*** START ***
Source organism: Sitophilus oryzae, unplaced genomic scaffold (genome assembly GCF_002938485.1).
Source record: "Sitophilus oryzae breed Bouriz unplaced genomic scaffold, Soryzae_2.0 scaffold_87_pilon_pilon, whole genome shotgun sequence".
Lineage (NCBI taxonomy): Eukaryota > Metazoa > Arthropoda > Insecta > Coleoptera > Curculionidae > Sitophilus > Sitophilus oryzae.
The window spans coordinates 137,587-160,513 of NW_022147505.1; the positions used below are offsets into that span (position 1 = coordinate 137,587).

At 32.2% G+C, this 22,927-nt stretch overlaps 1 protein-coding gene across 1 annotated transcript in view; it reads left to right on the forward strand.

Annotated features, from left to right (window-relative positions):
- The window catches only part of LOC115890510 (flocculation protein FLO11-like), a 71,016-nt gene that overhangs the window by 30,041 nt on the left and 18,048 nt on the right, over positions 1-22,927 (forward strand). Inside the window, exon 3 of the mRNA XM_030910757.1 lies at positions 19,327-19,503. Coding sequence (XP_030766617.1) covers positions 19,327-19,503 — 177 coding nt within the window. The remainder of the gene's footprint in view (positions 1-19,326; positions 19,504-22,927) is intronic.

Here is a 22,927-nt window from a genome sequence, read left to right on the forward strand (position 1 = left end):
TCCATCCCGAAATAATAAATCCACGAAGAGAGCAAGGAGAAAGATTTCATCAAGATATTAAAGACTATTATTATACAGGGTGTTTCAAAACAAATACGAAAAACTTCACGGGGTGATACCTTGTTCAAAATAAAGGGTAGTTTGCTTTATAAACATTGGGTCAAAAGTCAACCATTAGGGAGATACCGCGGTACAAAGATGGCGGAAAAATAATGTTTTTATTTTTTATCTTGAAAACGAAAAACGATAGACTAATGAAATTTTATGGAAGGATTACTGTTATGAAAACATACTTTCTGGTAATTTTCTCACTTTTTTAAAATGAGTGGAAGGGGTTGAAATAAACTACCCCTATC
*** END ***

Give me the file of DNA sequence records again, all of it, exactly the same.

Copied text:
Source organism: Sitophilus oryzae, unplaced genomic scaffold (genome assembly GCF_002938485.1).
Source record: "Sitophilus oryzae breed Bouriz unplaced genomic scaffold, Soryzae_2.0 scaffold_87_pilon_pilon, whole genome shotgun sequence".
Lineage (NCBI taxonomy): Eukaryota > Metazoa > Arthropoda > Insecta > Coleoptera > Curculionidae > Sitophilus > Sitophilus oryzae.
The window spans coordinates 137,587-160,513 of NW_022147505.1; the positions used below are offsets into that span (position 1 = coordinate 137,587).

At 32.2% G+C, this 22,927-nt stretch overlaps 1 protein-coding gene across 1 annotated transcript in view; it reads left to right on the forward strand.

Annotated features, from left to right (window-relative positions):
- The window catches only part of LOC115890510 (flocculation protein FLO11-like), a 71,016-nt gene that overhangs the window by 30,041 nt on the left and 18,048 nt on the right, over positions 1-22,927 (forward strand). Inside the window, exon 3 of the mRNA XM_030910757.1 lies at positions 19,327-19,503. Coding sequence (XP_030766617.1) covers positions 19,327-19,503 — 177 coding nt within the window. The remainder of the gene's footprint in view (positions 1-19,326; positions 19,504-22,927) is intronic.

Here is a 22,927-nt window from a genome sequence, read left to right on the forward strand (position 1 = left end):
TCCATCCCGAAATAATAAATCCACGAAGAGAGCAAGGAGAAAGATTTCATCAAGATATTAAAGACTATTATTATACAGGGTGTTTCAAAACAAATACGAAAAACTTCACGGGGTGATACCTTGTTCAAAATAAAGGGTAGTTTGCTTTATAAACATTGGGTCAAAAGTCAACCATTAGGGAGATACCGCGGTACAAAGATGGCGGAAAAATAATGTTTTTATTTTTTATCTTGAAAACGAAAAACGATAGACTAATGAAATTTTATGGAAGGATTACTGTTATGAAAACATACTTTCTGGTAATTTTCTCACTTTTTTAAAATGAGTGGAAGGGGTTGAAATAAACTACCCCTATC